Curiously, it is also conceivable that what might constitute an error in the prediction problem might be an improvement in measuring poverty. Imagine a case where, because some conceptual commitments of the operationalization of the reference measurement translate less to a particular region, a survey-based poverty metric might not measure the poverty of this region adequately. In this case, the supervised ML model not relying on those survey responses but on satellite imagery and call data to predict the poverty metric might more accurately capture the poverty of this given region. While such a discrepancy between the model’s prediction and the measurements would constitute an error when we conceive of its primary epistemic aim as predicting the poverty metric, it might provide an improvement with respect to our ultimate goal of measuring poverty.

The point, however, is broader than merely the evaluation of individual applications — an understanding of supervised ML applications as predictive limits the advancement of the discipline as a whole. As long as applications are conceived of and developed to predict or reproduce the results of a reference procedure, they are limited to the accuracy and validity of this procedure. The primary value of supervised ML is thus restricted to gains in efficiency or applicability (see also Ratti, 2020). This is because as long as the primary epistemic aim of these applications is interpreted as predicting the results of a given reference procedure, improvements in accuracy relative to the ultimate property of interest are errors with respect to the primary epistemic aim.Footnote 8

How machine learning measures

Here I propose an alternative conceptualization of supervised ML that avoids the predictive reframing and understands applications of supervised ML to measurement problems as measurements. Thereby, I hope to not merely avoid some of the problematic aspects of the predictive reframing but also situate supervised ML applications within the appropriate frame of reference for the task they are presented as solving. When ML applications are presented as solutions to the problem of measuring poverty, they should also be developed and evaluated in the context of measurement rather than prediction. Again, I will illustrate this point by showing how machine-learning enabled poverty inferences presented as solutions to the original problem of measuring poverty can be interpreted as measuring poverty rather than reframing them as predicting a given poverty metric.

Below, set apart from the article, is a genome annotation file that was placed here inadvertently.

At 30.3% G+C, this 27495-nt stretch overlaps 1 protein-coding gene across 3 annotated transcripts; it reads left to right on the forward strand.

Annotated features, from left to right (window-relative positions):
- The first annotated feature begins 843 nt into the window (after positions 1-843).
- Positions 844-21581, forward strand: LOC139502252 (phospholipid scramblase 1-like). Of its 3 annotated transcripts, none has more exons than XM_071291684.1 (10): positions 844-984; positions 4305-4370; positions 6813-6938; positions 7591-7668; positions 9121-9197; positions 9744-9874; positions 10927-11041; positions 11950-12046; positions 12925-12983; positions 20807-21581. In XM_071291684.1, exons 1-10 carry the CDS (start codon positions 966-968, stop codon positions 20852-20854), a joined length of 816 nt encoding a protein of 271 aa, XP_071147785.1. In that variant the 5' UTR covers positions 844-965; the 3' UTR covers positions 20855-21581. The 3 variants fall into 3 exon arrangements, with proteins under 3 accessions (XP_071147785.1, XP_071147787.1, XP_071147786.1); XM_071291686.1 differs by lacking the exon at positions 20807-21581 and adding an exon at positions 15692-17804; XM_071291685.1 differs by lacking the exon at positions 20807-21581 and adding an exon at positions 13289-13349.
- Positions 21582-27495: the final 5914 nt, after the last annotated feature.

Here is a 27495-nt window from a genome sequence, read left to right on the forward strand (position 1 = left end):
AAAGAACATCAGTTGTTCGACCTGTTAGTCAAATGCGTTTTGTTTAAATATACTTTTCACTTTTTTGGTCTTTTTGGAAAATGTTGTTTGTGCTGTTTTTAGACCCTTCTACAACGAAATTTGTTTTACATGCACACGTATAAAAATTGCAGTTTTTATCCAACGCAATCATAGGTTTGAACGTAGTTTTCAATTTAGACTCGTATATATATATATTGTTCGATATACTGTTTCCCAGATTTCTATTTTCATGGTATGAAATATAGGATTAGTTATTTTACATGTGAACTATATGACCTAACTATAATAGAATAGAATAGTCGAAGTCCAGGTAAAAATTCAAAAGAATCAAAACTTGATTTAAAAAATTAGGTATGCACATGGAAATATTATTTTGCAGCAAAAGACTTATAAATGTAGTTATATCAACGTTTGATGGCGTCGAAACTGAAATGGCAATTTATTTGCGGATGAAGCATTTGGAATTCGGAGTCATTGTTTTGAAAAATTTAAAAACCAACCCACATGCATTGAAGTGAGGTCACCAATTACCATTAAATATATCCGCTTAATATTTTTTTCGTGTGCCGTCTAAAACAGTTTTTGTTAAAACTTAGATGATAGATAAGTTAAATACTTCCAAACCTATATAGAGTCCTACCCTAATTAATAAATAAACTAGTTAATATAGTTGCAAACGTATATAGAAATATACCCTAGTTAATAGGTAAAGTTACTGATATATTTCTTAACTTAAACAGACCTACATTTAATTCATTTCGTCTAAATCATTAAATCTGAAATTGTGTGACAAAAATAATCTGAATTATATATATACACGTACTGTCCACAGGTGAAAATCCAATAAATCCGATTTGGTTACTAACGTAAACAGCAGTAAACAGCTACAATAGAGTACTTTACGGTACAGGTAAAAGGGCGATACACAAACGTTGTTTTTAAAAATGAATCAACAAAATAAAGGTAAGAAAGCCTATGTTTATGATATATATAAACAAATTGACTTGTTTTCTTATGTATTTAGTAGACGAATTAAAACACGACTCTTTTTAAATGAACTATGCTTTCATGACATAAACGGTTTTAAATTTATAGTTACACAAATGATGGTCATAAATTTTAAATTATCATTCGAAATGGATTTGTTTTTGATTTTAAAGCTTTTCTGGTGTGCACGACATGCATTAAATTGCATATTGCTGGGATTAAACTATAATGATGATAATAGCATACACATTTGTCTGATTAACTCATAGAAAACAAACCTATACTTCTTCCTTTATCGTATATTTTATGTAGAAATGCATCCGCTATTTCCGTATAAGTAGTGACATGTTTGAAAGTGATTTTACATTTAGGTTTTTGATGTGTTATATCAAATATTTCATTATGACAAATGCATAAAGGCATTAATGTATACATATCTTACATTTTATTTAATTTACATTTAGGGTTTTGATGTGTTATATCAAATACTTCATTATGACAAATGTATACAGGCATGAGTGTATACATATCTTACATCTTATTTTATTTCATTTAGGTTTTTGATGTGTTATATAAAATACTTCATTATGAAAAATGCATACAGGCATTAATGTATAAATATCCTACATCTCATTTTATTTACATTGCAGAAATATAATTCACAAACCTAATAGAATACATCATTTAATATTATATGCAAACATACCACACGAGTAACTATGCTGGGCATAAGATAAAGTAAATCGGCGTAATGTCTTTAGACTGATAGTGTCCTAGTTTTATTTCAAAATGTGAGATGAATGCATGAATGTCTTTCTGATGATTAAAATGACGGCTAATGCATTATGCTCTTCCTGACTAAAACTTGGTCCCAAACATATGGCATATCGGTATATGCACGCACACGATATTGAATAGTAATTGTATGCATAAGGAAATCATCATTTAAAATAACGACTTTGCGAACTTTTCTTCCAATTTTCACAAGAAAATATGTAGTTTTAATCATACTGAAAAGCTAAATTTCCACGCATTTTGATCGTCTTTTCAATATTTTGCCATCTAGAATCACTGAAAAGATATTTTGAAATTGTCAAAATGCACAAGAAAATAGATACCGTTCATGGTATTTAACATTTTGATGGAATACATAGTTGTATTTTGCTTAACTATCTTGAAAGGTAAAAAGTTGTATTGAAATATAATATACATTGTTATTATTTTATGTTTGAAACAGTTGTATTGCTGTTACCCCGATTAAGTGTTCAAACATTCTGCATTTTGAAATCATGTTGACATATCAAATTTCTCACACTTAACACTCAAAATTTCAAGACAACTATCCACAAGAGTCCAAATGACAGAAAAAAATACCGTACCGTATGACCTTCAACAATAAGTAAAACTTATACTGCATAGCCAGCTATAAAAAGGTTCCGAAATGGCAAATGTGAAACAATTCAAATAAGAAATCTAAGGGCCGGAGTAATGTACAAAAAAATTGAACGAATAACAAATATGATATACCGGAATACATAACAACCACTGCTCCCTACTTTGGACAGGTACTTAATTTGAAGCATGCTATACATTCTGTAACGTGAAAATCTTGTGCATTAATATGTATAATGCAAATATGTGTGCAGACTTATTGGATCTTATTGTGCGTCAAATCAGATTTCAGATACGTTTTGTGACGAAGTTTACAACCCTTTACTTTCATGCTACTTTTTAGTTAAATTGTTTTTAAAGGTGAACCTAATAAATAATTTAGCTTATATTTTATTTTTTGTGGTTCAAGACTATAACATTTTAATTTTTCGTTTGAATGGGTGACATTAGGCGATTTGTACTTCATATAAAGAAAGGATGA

I argue that when supervised ML is applied to measurement tasks, one can conceive of these applications as automatically calibrated model-based measurements. By understanding supervised ML models as measurement models, one can account for the fact that models are calibrated towards a reference procedure and, nonetheless, understand the ultimate property of interest and not the hypothetical results of a reference procedure as their primary epistemic target. This is achieved by separating the goal during the development of ML models from the epistemic target of their application. The former I propose to understand as a predictive activity, namely (steps of) the calibration of a measurement model, whereas the latter I suggest understanding as the measurement of a specific property.